LPL Financial LLC Broker, Samuel Izaguirre, Has Had Three Customer Complaint Disclosures
Samuel Izaguirre (CRD # 4835113) is a Financial Advisor at LPL Financial LLC in Miami Lakes, FL. Samuel Izaguirre has been in the securities industry since 2004 and previously worked at Independent Financial Partners, Chase Investment Services Corp, and Wamu Investments, Inc.
According to publicly available records released by the Financial Industry Regulatory Authority (FINRA), Samuel Izaguirre has been the subject of three (3) customer complaints, alleging sales practice misconduct:
• July 2020—”CLAIMANT ALLEGES LOSSES IN CONNECTION WITH HER INVESTMENTS IN ALTERNATIVE INVESTMENTS AND AN ANNUITY. CLAIMANT ALLEGES SHE WAS MISLED ABOUT THE DETAILS OF THE INVESTMENTS AND THEREFORE, INCURRED DAMAGES AS A RESULT OF HER PURCHASES. ACTIVITY PERIOD: 5/8/14 TO PRESENT.” Alleged damages are $600,000 and the matter remains pending.
• August 2019—”CLAIMANT ALLEGES BREACH OF CONTRACT, BREACH OF FIDUCIARY DUTY, NEGLIGENCE, VIOLATIONS OF FINRA RULES, MISREPRESENTATION, AND FAILURE TO SUPERVISE ON BEHALF OF RESPONDENT LPL. ACTIVITY PERIOD: 12/14/13.” The matter settled for $39,000.
• June 2010—”CLIENT ALLEGES MISREPRESENTATION OF A MUTUAL FUND INVESTMENT. ACTIVITY DATES 04/21/2010-04/21/2010.” The matter settled for $10,949.
Alternative investments, or private placement investments, is a broad term that describes securities that are not offered for sale through a public exchange. These can include promissory notes, private equity offerings, small, start-up businesses, etc. Alternative investments are often issued under Regulation D under the Securities Act of 1933. Regulation D provides exemptions from the more rigorous Securities and Exchange Commission (SEC) registration requirements and allows companies to offer and sell securities without extensive disclosures. The absence of standard disclosure requirements often creates.
The Securities Exchange Commission, federal courts, and FINRA have all found that brokerage firms have a duty to conduct a reasonable investigation concerning the private placements issuer’s representations concerning the security. A brokerage’s firm’s due diligence obligation also stems from suitability obligations requiring the broker to have reasonable grounds to believe that a recommendation to purchase, sell or exchange a security is suitable for the customer. In order to meet the due diligence obligation, the brokerage firm and/or financial advisor must make reasonable efforts to gather and analyze information about the private placement, the issuer and its management, the business prospects of the issuer, the assets held by or to be acquired by the issuer, the claims being made by the issuer in the offering materials, and the intended use of proceeds of the offering. The failure to determine this and other material information would necessarily preclude a financial advisor from disclosing to a customer the material aspects of a transaction.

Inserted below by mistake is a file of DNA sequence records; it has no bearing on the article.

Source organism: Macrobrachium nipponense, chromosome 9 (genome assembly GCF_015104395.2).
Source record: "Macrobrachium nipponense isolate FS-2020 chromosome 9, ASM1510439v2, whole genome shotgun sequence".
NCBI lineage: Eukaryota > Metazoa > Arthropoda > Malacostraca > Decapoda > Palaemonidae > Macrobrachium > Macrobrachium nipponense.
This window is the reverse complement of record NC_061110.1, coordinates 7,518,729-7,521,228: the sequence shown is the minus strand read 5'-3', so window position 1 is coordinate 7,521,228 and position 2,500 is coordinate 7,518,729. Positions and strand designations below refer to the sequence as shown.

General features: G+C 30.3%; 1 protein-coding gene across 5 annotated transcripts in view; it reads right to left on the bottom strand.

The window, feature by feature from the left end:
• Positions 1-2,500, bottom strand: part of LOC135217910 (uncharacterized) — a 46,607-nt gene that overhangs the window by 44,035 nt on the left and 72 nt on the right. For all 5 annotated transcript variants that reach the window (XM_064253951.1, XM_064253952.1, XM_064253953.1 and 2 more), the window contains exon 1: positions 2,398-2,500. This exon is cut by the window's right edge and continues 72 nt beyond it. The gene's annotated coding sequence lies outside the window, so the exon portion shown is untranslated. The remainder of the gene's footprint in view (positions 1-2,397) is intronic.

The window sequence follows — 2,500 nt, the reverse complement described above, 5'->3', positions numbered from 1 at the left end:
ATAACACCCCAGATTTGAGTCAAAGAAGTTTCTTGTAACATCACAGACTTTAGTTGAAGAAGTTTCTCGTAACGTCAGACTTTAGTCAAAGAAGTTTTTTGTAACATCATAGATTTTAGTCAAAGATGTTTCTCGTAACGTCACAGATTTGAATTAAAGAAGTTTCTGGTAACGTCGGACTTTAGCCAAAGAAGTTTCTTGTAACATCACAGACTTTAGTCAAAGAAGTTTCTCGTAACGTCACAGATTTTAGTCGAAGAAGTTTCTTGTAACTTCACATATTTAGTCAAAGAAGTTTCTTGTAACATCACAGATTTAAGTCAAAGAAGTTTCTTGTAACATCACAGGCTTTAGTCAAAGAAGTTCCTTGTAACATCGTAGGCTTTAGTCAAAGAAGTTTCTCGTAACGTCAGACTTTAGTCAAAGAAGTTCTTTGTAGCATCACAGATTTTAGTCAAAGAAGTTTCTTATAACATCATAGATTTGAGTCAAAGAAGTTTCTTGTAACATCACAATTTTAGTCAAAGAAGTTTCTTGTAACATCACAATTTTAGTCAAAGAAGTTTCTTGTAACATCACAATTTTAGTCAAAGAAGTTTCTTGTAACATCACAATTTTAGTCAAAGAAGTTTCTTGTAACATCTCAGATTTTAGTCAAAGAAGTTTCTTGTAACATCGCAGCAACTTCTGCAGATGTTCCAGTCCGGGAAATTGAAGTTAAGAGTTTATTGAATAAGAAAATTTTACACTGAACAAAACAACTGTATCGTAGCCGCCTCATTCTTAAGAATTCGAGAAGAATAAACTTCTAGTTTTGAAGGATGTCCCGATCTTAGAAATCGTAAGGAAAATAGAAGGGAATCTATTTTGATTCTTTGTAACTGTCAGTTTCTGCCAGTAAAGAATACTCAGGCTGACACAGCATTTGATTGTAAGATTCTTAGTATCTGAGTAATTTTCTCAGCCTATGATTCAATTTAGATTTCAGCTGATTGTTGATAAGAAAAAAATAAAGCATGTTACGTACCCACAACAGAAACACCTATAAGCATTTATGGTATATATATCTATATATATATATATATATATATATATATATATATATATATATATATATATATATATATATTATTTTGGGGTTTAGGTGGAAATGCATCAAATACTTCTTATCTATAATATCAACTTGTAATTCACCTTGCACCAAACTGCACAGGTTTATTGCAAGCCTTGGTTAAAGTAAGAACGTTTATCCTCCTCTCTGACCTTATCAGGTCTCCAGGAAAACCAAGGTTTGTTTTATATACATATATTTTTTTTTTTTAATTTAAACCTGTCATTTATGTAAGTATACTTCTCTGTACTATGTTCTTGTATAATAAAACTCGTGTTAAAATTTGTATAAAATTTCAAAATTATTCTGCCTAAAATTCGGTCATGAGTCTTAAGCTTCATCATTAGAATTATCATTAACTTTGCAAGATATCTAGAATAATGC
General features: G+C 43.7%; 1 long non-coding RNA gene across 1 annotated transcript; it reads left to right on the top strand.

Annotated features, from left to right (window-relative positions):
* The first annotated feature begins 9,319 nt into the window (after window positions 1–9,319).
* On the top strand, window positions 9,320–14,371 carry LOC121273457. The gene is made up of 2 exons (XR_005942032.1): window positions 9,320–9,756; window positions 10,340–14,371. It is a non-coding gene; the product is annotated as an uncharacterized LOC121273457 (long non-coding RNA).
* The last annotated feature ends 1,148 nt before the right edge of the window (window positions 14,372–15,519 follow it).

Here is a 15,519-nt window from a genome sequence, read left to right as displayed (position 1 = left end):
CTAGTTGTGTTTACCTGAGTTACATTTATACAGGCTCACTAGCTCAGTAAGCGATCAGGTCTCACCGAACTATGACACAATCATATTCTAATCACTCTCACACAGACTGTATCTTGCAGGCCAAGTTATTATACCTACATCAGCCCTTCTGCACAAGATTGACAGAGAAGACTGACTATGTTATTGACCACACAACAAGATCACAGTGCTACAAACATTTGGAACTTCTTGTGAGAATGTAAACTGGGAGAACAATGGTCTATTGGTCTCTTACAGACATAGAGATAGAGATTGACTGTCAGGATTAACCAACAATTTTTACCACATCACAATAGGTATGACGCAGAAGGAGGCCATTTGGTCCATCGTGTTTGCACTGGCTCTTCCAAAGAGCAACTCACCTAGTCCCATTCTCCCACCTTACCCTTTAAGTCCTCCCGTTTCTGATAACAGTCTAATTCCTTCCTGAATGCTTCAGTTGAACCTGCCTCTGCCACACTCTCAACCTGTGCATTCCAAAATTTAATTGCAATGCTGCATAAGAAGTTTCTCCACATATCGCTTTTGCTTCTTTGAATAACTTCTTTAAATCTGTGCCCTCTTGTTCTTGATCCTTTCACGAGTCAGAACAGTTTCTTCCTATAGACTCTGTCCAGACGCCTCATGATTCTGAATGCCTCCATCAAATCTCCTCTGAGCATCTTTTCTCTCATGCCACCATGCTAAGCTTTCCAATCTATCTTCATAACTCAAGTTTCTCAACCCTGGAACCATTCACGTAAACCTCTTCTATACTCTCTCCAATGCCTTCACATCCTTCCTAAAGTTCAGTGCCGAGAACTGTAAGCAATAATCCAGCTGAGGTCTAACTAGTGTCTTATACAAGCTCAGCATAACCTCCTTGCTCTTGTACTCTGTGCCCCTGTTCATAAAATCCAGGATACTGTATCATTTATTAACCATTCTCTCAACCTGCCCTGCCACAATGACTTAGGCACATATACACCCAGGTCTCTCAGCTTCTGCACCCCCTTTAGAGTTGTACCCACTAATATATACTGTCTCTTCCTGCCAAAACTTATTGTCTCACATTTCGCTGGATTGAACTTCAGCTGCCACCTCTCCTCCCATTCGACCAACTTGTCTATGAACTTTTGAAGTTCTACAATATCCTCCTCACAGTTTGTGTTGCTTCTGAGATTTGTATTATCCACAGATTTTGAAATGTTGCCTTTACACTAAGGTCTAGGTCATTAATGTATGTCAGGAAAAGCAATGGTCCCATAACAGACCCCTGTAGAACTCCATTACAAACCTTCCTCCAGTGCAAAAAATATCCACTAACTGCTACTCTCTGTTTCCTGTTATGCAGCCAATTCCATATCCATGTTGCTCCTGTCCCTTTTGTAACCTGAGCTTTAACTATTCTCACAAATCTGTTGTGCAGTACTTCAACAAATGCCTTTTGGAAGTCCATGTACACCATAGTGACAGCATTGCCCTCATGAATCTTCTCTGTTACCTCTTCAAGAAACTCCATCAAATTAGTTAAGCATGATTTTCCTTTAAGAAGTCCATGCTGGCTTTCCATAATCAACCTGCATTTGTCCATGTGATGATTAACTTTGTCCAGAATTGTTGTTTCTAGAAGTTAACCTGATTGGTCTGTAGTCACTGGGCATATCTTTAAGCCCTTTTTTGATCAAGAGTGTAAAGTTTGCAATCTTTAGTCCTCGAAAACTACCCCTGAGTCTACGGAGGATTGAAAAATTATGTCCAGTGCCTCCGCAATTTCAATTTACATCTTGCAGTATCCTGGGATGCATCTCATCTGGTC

For a copy of Samuel Izaguirre’s CRD, click https://brokercheck.finra.org/individual/summary/4835113#disclosuresSection
Financial advisors have a legal and regulatory obligation to recommend only suitable investments that are appropriate for their clients’ needs and objectives. Their employing brokerage firm has a legal and regulatory obligation to supervise the Financial Advisors’ sales practices and dealings with clients. To the extent any of these duties are breached, the customer may be entitled to a recovery of his or her investment losses.
Reasonable basis suitability requires that a recommended investment or investment strategy be suitable or appropriate for at least some investors. Reasonable basis suitability requires an advisor to conduct adequate due diligence so that he or she can determine the risks and rewards of the investment or investment strategy.
Quantitative suitability requires a brokerage firm or financial advisor with actual or de facto control over a customer’s account to have a reasonable basis for believing that a series of recommended transactions – even if suitable when viewed in isolation – is not excessive and unsuitable for the customer when taken together in light of the customer’s investment profile. No single test defines excessive activity, but factors such as the turnover rate, the cost-equity ratio, and the use of in-and-out trading in a customer’s account may provide a basis for a finding that a member or associated person has violated the quantitative suitability obligation.
Customer-specific suitability requires that a member or associated person have a reasonable basis to believe that the recommendation is suitable for a particular customer based on that customer’s investment profile. Among the criteria that a financial advisor must evaluate to satisfy his or her customer-specific suitability obligations include the investor’s:
• Other investments
• Financial situation and needs
• Tax status
• Investment objectives
• Time horizon
• Liquidity needs
• Risk tolerance
• Any other information disclosed by the customer
The Wolper Law Firm represents investors nationwide in securities litigation and arbitration on a contingency fee basis. Matt Wolper, the Managing Principal of the Wolper Law Firm, is a trial lawyer who has handled hundreds of securities cases during his career involving a wide range of products, strategies and securities. Prior to representing investors, he was a partner with a national law firm, where he represented some of the largest banks and brokerage firms in the world in securities matters. We can be reached at 800.931.8452 or by email at firstname.lastname@example.org.
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